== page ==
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Prop A opponents, proponents raise $1M+ each, but voters aren't going to the polls

Even with million-dollar campaigns, voters aren't going to the polls to vote on the controversial bill Prop A. (Austonia)

Both Prop A advocates Save Austin Now and opponents political action committee Equity PAC raised over $1 million in funding between Sept. 24 and Oct. 23 ahead of Austin's Nov. 2 election, but their efforts haven't yet been reflected in the polls.

Prop A is the most contentious ballot item this election, if passed the measure would require a minimum police staffing of just over two officers per 1,000 residents. Also on the ballot is a parkland-focused Prop B; and eight state constitutional amendments. Despite constant coverage by city and community leaders and near record-breaking funds from both sides of the Prop A debacle, under 7% of voters have gone to the polls with less than a week left of early voting.

Save Austin Now, a self-proclaimed bipartisan group that saw its first major victory when it passed an ordinance to reinstate the homeless camping ban in May, raised $1,013,896.86 in the one-month period, bringing their grand total to around $1.7 million according to Jack Craver's Austin Politics Newsletter. It's the second time the political action committee has raised over $1 million—SAN nearly broke the record for money raised in a city election after racking up $1.9 million for the camping ban in May.

According to SAN co-founder Matt Mackowiak, chairman of the Travis County GOP, most funding came from private businesses and influential community members, including:

  • Private equity investor Philip Canfield, who gave two donations totaling $125,000
  • The cryptically-named America 2076— $100,000
  • Venture capitalist firm Gigafund's managing directors Luke Nosek and Stephen Oskoui contributed $50,000 apiece
  • Venture capitalist Joe Lonsdale, real estate developer Dick Anderson and car dealer Roger Beasley—$50,000 each
  • Buc-ee's owner Donald Wasek, mystery donor "L., D.K", and Julia Wilkinson of charitable group Still Water Foundation each gave $25,000
Mackowiak claims "hundreds, or thousands" of smaller donors also contributed, the largest of which being Whole Foods founder John Mackey and Texas Monthly founder Mike Levy.
Anti-SAN group Equity PAC raised $1,064,727.41 in the same period for a grand total of around $1.1 million. Unlike SAN, the group garnered national attention and was funded mostly by large donors including:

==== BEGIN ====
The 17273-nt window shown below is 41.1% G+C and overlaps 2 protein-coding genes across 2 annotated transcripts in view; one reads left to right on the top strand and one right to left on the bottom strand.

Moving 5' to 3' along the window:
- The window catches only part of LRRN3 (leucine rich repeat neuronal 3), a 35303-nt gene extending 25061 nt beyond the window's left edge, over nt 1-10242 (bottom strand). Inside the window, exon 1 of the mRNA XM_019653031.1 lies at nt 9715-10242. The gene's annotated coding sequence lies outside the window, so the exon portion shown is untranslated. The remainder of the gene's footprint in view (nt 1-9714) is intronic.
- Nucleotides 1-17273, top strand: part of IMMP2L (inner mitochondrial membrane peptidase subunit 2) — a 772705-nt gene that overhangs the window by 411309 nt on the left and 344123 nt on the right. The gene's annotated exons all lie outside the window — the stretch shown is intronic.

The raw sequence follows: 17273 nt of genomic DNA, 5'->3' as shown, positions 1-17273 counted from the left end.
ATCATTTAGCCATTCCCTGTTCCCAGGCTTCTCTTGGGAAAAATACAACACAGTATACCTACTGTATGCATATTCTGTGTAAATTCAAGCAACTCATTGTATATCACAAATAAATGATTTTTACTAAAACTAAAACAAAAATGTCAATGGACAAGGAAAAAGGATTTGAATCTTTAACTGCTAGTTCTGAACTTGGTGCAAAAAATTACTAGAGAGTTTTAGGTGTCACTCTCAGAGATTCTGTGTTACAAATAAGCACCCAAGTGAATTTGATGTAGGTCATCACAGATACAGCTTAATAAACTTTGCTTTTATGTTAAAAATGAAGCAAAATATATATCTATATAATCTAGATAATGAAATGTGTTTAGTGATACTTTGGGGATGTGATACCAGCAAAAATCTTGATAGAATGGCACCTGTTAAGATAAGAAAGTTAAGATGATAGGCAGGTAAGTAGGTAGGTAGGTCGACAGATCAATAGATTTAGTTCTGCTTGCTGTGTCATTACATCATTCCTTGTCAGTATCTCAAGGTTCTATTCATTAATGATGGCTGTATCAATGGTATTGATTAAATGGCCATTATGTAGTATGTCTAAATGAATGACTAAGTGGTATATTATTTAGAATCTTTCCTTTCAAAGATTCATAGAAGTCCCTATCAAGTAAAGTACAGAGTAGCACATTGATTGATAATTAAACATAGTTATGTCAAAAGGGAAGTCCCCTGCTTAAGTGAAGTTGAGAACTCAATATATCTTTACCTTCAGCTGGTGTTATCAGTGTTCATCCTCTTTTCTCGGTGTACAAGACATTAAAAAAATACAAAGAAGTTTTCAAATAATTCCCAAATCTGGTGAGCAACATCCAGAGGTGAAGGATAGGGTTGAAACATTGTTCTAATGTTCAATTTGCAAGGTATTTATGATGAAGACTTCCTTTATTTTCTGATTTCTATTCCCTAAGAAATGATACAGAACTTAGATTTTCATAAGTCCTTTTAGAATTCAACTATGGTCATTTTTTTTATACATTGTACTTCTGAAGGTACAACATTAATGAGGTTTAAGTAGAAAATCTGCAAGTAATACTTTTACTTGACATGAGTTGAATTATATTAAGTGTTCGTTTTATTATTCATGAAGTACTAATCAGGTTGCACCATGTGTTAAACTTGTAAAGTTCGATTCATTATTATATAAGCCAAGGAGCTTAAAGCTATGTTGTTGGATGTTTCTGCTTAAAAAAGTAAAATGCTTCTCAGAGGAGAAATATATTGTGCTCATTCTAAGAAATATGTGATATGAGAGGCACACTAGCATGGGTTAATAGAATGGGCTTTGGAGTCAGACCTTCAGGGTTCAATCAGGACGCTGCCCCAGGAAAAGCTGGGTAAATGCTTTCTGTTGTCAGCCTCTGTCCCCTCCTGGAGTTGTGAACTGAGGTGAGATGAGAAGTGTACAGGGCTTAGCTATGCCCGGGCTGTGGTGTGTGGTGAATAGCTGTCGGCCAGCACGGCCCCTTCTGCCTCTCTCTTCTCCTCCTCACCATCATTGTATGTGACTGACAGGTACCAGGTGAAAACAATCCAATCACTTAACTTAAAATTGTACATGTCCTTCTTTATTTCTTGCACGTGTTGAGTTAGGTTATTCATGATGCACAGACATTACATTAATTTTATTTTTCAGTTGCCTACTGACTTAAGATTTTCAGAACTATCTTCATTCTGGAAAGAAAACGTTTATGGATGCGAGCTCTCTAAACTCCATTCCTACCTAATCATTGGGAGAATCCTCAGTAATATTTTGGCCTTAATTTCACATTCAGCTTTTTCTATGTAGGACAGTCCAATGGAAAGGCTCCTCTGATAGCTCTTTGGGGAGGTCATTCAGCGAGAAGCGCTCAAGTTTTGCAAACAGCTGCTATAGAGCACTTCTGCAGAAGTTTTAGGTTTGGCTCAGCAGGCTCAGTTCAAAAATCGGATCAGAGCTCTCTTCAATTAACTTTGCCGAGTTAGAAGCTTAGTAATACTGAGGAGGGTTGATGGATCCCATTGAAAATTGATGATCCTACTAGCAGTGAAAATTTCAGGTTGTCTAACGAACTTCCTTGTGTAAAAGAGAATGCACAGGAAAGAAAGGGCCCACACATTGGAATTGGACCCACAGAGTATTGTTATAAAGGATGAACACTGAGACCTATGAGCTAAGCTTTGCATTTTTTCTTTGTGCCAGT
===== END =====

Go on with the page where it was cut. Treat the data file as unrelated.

• George Soros group Open Society Policy Center—$500,000
  • Washington, D.C.-based liberal social justice charity Fairness Project—$200,000
  • Left-wing "dark money" fund Sixteen Thirty—$100,000
  • Oklahoma oil mogul Charles Schusterman's Charles & Lynn Schusterman Family Philanthropies—$100,000
  • Several unions, including the American Federation of State, County and Municipal Employees, Texas Federation of Teachers, Southwest Laborer's District Council, International Brotherhood of Electrical Workers, ACLU of Texas and Austin labor union branch Austin AFL-CIO also contributed to the group.

Those big bucks have been put to use, with both groups pumping out commercials, billboards, ads and social media efforts to sway voters to either side. According to Craver, SAN has spent all but $2,777 as of Oct. 23, gaining the backing of Austin City Council Member Mackenzie Kelly and former Austin mayors Lee Leffingwell, Lee Cooke and Ron Mullen in the process. Those who endorse the campaign cite a need for better policing amid a nationwide uptick in violence, especially as Austin Police Chief Joseph Chacon announced that APD would no longer respond to "non-emergency" calls due to an understaffed force.

Some of their advertising has been called out as misleading, including misleading tweets about the possible support of Austinite Matthew McConaughey and insinuating that Austin Democrats are voting for the bill in text ads.

The Equity PAC still had $455,000 remaining as of Oct. 23 as they relied more on supporters Mayor Steve Adler, Council member Greg Casar, 80 community organizations and even some comments from Chacon, who says the measure is "based on older methodologies," to get the word out.

Most who oppose the bill say that Prop A, which could cost between $271.5 and nearly $600 million over five years according to estimates reported by city staff, would take away funds from other essential city departments. But they're still doing plenty of advertising outreach themselves—and Prop A supporters dispute that multi-million dollar price tag and say city council members are ignoring the increase in crime after cutting police funds last year amid Black Lives Matter protests.

Despite the hot topic, Travis County Clerk Dana DeBeauvoir told CBS Austin the city may fall behind their already-low goal of 18%-19% of eligible voters reaching the polls.

"It's a slow, low turnout. We're not seeing very good numbers at all," DeBeauvoir said.

Early voting ends Friday, while Election Day comes Tuesday, Nov. 2. For a guide to voting on the election, click here.


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